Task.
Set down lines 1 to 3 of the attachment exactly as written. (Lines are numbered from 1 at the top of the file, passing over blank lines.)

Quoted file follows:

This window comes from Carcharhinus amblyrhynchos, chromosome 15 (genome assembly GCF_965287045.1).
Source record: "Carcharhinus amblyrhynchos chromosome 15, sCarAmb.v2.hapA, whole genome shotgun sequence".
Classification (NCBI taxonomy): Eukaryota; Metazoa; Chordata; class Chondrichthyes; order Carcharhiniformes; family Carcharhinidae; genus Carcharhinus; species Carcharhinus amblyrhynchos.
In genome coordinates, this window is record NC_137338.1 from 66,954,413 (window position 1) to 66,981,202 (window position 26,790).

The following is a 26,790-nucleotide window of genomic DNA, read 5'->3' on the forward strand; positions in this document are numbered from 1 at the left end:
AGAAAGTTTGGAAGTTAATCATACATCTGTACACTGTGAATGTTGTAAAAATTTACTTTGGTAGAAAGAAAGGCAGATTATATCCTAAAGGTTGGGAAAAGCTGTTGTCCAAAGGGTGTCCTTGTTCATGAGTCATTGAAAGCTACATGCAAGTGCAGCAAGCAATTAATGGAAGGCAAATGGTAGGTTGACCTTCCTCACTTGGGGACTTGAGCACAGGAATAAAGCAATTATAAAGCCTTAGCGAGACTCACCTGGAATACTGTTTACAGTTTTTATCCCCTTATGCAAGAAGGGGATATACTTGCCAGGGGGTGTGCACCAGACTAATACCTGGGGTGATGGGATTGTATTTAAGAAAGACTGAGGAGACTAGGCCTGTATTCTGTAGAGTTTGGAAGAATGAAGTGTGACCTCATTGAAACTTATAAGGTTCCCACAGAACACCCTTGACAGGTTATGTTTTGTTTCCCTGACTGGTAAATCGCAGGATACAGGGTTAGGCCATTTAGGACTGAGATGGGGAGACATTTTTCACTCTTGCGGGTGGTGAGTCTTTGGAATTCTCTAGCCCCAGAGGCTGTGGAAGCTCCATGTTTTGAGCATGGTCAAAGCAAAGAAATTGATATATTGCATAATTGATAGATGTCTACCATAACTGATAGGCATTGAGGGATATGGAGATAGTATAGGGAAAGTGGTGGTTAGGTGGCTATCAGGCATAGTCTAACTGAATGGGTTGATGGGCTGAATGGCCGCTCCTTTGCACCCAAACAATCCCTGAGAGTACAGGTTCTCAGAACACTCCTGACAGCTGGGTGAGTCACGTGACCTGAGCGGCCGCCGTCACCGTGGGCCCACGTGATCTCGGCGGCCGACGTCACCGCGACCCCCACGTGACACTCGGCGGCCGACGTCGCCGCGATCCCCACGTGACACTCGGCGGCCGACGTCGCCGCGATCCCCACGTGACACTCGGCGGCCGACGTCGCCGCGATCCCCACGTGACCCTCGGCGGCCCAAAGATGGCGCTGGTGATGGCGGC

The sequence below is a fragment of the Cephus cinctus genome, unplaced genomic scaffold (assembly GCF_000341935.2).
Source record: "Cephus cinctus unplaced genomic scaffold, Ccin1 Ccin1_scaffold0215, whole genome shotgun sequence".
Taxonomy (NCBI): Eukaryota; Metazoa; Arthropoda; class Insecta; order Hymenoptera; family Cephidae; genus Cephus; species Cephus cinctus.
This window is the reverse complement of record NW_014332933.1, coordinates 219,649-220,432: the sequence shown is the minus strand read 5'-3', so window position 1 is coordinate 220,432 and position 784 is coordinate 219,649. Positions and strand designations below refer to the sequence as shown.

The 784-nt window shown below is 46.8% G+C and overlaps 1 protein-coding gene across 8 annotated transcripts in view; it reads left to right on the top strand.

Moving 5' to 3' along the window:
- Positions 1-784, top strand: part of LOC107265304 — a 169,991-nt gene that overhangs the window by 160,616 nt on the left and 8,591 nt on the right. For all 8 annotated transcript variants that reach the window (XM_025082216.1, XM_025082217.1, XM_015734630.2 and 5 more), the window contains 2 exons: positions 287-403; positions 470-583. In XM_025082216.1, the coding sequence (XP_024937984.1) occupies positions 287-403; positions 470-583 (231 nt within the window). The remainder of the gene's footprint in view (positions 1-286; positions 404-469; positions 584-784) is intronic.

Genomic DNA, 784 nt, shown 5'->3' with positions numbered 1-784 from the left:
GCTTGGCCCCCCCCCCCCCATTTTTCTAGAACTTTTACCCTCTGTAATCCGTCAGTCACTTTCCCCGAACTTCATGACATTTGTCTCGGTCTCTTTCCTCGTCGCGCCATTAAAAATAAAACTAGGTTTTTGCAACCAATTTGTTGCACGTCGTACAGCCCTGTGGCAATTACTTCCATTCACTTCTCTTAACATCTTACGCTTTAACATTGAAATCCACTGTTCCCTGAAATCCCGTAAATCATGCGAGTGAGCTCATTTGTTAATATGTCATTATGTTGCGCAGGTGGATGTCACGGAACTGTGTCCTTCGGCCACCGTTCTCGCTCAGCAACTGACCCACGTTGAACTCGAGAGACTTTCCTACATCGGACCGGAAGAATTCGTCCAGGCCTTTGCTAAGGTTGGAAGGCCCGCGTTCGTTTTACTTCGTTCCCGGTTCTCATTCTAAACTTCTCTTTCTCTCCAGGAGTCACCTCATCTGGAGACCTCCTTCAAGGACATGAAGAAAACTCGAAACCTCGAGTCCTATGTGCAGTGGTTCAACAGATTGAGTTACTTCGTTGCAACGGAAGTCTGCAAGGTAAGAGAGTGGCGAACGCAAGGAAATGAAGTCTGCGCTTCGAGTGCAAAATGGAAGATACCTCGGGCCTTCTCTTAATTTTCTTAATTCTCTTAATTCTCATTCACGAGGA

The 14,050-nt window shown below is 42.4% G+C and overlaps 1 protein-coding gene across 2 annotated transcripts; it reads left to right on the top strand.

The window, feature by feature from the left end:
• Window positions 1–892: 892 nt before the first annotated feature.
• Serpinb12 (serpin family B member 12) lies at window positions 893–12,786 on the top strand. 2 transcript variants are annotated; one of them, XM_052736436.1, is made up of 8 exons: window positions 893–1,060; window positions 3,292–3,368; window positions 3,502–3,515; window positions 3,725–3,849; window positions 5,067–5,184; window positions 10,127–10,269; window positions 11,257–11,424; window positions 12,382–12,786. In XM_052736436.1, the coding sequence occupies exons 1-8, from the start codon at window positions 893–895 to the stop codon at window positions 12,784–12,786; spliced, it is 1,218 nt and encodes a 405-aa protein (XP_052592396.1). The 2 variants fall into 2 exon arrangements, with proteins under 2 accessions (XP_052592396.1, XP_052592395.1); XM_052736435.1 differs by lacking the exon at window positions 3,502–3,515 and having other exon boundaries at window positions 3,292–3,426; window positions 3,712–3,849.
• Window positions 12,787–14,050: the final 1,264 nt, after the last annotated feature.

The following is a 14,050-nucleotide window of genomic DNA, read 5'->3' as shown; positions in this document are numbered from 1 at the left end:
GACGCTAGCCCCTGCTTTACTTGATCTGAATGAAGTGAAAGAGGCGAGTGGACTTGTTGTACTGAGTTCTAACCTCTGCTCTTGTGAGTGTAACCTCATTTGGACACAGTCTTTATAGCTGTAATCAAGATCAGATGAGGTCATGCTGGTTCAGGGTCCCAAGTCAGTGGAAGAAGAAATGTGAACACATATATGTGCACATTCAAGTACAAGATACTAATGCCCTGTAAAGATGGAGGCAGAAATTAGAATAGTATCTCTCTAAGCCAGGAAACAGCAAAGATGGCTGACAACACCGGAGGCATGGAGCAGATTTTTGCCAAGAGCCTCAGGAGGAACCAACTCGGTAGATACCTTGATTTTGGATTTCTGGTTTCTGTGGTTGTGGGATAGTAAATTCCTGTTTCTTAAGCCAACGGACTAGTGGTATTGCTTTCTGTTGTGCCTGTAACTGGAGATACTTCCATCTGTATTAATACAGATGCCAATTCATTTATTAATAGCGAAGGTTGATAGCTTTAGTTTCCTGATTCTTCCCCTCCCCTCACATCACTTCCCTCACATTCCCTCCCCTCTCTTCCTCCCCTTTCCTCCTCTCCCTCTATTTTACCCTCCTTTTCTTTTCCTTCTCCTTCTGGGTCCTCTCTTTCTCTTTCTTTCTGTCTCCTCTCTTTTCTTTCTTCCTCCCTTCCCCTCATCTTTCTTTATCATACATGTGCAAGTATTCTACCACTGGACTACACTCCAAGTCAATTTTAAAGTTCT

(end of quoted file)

This window comes from Carcharhinus amblyrhynchos, chromosome 15 (genome assembly GCF_965287045.1).
Source record: "Carcharhinus amblyrhynchos chromosome 15, sCarAmb.v2.hapA, whole genome shotgun sequence".
Classification (NCBI taxonomy): Eukaryota; Metazoa; Chordata; class Chondrichthyes; order Carcharhiniformes; family Carcharhinidae; genus Carcharhinus; species Carcharhinus amblyrhynchos.